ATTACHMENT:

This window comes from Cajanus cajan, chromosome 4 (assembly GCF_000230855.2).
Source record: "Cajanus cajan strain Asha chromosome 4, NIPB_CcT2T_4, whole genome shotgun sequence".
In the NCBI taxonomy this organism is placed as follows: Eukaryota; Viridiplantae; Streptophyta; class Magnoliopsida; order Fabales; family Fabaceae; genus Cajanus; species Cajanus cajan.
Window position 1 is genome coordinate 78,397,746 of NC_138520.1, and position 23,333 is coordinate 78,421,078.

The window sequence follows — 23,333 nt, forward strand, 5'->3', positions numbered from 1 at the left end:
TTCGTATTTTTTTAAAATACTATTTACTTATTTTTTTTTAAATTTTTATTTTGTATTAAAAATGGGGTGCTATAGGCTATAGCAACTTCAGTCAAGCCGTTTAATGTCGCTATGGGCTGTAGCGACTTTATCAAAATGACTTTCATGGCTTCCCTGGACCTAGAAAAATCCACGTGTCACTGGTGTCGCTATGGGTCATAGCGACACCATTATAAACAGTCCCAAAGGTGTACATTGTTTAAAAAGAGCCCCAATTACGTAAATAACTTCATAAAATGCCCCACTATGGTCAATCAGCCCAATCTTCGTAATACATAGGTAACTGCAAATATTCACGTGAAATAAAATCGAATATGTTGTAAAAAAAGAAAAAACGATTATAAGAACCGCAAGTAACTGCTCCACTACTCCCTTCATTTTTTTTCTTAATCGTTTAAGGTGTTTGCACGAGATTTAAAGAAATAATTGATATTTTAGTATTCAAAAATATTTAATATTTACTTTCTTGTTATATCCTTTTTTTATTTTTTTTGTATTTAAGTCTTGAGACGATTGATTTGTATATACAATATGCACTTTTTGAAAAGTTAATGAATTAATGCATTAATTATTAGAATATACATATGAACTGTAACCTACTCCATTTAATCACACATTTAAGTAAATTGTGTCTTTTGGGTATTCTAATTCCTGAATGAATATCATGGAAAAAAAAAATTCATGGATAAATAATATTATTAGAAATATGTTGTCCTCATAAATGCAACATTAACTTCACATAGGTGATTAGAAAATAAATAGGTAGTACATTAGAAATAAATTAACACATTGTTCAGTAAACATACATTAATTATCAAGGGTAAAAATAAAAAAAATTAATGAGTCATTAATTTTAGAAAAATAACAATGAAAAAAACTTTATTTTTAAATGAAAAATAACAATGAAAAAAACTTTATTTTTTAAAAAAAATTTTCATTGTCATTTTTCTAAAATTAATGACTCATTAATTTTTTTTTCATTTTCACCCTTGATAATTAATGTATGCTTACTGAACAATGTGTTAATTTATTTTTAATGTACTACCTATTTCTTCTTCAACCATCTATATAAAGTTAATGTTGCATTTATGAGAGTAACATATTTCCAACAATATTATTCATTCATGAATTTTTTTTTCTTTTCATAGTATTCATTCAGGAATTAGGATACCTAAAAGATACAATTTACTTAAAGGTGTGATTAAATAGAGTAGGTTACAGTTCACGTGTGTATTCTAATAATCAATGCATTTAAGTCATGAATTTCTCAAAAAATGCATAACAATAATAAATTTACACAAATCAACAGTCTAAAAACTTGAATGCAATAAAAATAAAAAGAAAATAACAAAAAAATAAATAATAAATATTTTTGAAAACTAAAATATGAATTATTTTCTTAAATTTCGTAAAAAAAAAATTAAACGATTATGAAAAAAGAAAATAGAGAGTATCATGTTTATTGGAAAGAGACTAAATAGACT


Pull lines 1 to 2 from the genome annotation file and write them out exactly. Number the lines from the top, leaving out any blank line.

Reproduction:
This window comes from Cajanus cajan, chromosome 4 (assembly GCF_000230855.2).
Source record: "Cajanus cajan strain Asha chromosome 4, NIPB_CcT2T_4, whole genome shotgun sequence".